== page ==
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Derek Jeter: Yankees Captain Right to Keep Distance from A-Rod PED Speculation

NEW YORK, NY - OCTOBER 12:  Derek Jeter #2 of the New York Yankees reacts after striking out against the Baltimore Orioles during Game Five of the American League Division Series at Yankee Stadium on October 12, 2012 in New York, New York.  (Photo by Elsa/Getty Images)
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Joseph ZuckerFeatured ColumnistFebruary 4, 2013

Derek Jeter is making the smart move to keep mum regarding Alex Rodriguez and the news regarding Rodriguez's possible performance-enhancing drug usage.

According to an Associated Press report (h/t SportsIllustrated.com), the New York Yankees shortstop had very little to say publicly about A-Rod: "I don't comment on anyone until they speak first," said Jeter Monday. "Let him address his situation before I comment on it. Let him speak first and then we'll talk about that."

In some cases, you might see a teammate jumping to Rodriguez's defense and proclaiming the third baseman's innocence and how this whole situation is a witch hunt against him.

It certainly wouldn't be the first time the media has falsely accused a player of using PEDs. With the way many reporters were quick to turn a blind eye in the '90s, it's a bit ironic how those same people are now willing to nail any possible PED user, no matter how flimsy the accusation, to the stake.

Rodriguez, though, is a much different case.

He has already admitted to using banned substances before. He doesn't exactly deserve the benefit of the doubt now that the Miami New Times' report has come out.

As most know, Rodriguez's name was on a list along with many others from a Miami clinic that is believed to have distributed various banned substances.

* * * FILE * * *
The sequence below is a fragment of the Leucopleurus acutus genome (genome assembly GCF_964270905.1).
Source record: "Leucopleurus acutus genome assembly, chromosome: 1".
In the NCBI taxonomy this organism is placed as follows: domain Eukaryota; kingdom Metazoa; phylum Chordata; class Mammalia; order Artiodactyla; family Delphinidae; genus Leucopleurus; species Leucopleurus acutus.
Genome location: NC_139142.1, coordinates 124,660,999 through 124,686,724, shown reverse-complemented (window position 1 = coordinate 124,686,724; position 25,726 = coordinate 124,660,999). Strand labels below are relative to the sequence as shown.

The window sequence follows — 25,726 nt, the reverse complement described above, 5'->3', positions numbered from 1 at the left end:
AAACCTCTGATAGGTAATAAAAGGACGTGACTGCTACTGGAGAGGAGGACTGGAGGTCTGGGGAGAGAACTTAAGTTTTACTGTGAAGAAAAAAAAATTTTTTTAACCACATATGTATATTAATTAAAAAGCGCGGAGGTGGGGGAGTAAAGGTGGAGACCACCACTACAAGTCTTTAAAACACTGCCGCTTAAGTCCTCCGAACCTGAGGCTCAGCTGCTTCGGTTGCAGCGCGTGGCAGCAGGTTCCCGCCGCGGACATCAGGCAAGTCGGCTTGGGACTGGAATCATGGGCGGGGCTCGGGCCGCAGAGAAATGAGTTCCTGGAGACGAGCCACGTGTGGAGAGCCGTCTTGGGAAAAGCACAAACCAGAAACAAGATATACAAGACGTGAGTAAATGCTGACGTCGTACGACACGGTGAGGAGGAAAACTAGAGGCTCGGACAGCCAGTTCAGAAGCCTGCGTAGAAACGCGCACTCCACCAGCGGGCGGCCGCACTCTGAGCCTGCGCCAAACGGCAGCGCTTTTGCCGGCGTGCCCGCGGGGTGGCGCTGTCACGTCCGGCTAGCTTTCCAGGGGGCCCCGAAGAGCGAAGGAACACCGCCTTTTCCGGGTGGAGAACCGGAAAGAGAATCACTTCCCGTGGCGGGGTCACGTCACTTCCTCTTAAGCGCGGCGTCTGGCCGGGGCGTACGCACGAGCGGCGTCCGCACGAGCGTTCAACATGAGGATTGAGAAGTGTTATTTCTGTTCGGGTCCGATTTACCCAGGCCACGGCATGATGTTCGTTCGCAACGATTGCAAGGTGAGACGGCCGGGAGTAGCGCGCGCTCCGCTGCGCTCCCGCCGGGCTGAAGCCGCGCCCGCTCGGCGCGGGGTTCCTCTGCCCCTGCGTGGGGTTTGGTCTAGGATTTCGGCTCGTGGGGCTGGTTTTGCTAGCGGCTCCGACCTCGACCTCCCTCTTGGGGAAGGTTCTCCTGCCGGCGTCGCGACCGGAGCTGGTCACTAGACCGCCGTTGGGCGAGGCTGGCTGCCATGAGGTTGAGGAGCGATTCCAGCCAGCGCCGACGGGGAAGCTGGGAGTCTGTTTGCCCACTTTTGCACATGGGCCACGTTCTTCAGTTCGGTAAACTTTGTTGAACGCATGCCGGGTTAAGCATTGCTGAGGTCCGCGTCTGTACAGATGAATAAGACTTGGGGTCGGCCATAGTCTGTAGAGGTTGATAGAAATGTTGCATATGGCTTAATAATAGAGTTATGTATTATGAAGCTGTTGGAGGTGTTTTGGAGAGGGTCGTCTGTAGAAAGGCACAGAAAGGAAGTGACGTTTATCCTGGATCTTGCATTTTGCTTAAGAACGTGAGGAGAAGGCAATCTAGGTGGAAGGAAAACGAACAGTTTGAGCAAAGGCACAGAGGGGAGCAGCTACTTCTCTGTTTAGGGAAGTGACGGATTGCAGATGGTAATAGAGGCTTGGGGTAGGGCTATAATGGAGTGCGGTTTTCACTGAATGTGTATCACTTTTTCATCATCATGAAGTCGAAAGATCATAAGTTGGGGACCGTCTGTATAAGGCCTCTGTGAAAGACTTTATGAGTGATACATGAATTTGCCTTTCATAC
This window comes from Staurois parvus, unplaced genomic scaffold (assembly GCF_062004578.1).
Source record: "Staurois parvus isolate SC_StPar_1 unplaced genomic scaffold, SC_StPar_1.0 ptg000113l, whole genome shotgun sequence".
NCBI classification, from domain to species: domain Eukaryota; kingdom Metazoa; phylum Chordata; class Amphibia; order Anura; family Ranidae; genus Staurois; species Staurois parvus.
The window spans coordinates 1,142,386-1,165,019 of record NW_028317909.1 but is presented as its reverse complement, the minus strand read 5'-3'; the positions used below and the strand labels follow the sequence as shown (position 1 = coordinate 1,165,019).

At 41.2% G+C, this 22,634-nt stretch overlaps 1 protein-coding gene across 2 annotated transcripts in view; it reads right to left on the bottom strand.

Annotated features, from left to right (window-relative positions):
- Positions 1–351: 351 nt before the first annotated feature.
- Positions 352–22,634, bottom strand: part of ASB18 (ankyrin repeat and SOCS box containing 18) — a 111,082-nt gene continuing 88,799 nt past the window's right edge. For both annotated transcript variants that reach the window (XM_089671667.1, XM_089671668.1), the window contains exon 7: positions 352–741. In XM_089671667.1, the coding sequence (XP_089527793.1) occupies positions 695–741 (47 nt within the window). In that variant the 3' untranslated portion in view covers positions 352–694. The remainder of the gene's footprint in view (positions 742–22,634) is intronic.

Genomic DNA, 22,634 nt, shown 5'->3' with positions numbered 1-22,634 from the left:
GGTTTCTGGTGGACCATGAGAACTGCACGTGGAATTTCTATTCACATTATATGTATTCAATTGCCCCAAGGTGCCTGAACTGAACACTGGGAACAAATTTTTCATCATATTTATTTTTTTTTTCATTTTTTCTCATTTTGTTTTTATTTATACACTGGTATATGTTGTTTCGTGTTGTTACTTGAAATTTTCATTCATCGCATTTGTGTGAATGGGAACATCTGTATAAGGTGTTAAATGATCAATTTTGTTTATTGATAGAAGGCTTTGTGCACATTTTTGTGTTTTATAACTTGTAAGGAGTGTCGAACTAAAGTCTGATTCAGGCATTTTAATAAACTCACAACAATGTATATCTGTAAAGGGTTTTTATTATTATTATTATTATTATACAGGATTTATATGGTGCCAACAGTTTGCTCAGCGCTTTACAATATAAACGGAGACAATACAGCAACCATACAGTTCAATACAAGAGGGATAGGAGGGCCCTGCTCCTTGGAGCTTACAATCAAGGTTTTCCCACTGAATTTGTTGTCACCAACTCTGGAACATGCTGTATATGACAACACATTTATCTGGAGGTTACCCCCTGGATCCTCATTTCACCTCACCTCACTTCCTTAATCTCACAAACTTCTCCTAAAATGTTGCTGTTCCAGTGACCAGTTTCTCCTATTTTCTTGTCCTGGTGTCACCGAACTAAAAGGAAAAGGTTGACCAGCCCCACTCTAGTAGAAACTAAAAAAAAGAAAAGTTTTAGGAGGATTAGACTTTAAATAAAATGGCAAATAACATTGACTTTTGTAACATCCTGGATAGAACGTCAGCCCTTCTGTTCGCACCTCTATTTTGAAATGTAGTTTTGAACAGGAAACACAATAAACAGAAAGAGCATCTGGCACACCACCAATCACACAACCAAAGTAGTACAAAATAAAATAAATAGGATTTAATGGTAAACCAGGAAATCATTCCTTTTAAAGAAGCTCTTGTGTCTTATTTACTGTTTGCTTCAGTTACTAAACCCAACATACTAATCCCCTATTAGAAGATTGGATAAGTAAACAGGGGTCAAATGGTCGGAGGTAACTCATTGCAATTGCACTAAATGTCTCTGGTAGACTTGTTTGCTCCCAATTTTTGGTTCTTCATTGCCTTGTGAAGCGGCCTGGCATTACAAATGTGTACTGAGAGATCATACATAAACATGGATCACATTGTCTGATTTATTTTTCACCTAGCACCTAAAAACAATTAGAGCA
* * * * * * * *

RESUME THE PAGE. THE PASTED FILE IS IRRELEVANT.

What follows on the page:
While Jeter's long been one of the league's least controversial players, this would be the perfect moment for all of his critics to pile on him for slipping up.

It would be foolish for him to steadfastly stand behind A-Rod, for the third baseman to then come out publicly and admit to more PED use. Plus there's also the damning evidence that already exists for people to throw back in Jeter's face should he say Rodriguez is innocent.

In addition, Rodriguez and Jeter might not even be teammates for that much longer.

Andrew Marchand and Wallace Matthews of ESPNNewYork.com reported last week that the Yankees might be looking to void Rodriguez's contract. That would hinge upon the league handing down a punishment upon Rodriguez.

If there's the possibility of A-Rod not even being in New York next season, where's the motivation in defending him?

Jeter's issues at this point are much greater than worrying about the situation surrounding Rodriguez.

At 38 years old, he needs to work his tail off in rehab to be able to ready for Opening Day for the upcoming season. The shortstop fractured his ankle during the 2012 American League Championship Series.

That injury was set to keep him out for months, with spring training/Opening Day as the goal. The last thing Jeter needs is to be hassled for something idiotic he said about Rodriguez.

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